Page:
- zaftig: pleasingly plump, buxom, full-figured, as a woman (from Yiddish זאַפֿטיק zaftik ‘juicy’; cf. German saftig ‘juicy’) (OED, MW)The television sitcom Ugly Betty portrays the life of a girl faced with hardships due to society’s unwelcoming attitudes toward those they deem unattractive. However, a person may also be targeted for harassment because of their beauty. In Malèna, a strikingly beautiful Italian woman is forced into poverty by the women of the community who refuse to give her work for fear that she may “woo” their husbands. The documentary Beauty in the Eyes of the Beheld explores both the societal blessings and curses of female beauty through interviews of women considered beautiful.St. Augustine said of beauty “Beauty is indeed a good gift of God; but that the good may not think it a great good, God dispenses it even to the wicked.”– From Wikipedia: on Beauty
- Media Smarts http://mediasmarts.ca/body-image/ – Canada’s Centre for Digital and Media Literacy.
- Healthy is the new Skinny – Smile TV uploaded the video you can find on You Tube,
- Dove Campaign for Real Beauty – Real Beauty Sketches
- The Body Image Survival Guide for Parents – http://www.todaysparent.com – offers a few suggestions for kids
- OUR SUGGESTIONS
- Replace reading material that celebrates the outer with ones that celebrate the inner – photo albums of people you love! Real people you admire! (Contagious Optimism?)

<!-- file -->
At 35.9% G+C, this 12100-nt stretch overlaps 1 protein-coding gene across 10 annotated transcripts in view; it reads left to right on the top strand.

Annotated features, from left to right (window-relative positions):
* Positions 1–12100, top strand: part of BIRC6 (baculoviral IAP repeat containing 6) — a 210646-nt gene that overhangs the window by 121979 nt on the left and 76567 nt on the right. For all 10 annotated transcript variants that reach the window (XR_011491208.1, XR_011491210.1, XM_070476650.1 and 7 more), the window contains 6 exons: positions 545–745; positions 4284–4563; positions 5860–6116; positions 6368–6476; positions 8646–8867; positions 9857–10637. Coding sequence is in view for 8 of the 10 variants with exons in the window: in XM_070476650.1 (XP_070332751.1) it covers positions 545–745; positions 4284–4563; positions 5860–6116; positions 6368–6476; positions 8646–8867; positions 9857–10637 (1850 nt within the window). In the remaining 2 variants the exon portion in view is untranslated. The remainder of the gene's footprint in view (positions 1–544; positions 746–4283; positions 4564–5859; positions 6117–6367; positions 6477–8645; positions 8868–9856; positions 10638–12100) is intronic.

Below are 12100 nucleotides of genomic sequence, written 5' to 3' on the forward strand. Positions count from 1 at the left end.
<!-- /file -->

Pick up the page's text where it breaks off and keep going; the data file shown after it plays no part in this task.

- Use the guidelines from A Complaint-Free World for body image – no complaining, gossiping or criticizing your body or anyone else’s. Instead, be affirmative, set goals for health, happiness, celebration, enjoyment of all that the world and life has to offer.
- Make eating about health and fun and diversity and exploration and community/family — great app recommended by Awaken Whole Life Center Nutritionist — Fooducate
- Seek out role models from your community that you can spend time with, in person, and beyond—those you’d like to meet and work with and share your favorites.
- Make friends with your face, your body, your spirit’s partner in this life. The underlying meaning is what’s important. – if you were more like you imagine you want to be, how would you feel? Most of us want to feel worthy of love, and appreciation. Love our negative thoughts for pointing us to where we need to be healed, and stop resisting them. The pain is in the resistance – to who we are, to what we fear. Listen compassionately to them, love them, heal them, act affirmatively to create the underlying value.
Spark Movement and saw this on their blog at Spark Summit.com – a resource kit to be an activist
“From writing petitions, to engaging in dialogue to writing and producing theater, you will learn simple yet effective activities to inspire the girls in your community.
In 125 colorful pages of information, activities, resources, and blogs by the young women (ages 13-22) of the SPARKteam (SPARK’s troupe of girl activists), you’ll find the creative work of a coalition of grassroots organizations who have joined together to educate and engage girls in activism.”
- See Jane.org – website for the Geena Davis Institute on Gender in Media (Event Oct 6th)
- Amy Poehler’s Smart Girls – amysmartgirls.com “Change the world by being yourself”
- Videos like Girls of the World, Operation Nice and Smart Girls at a Party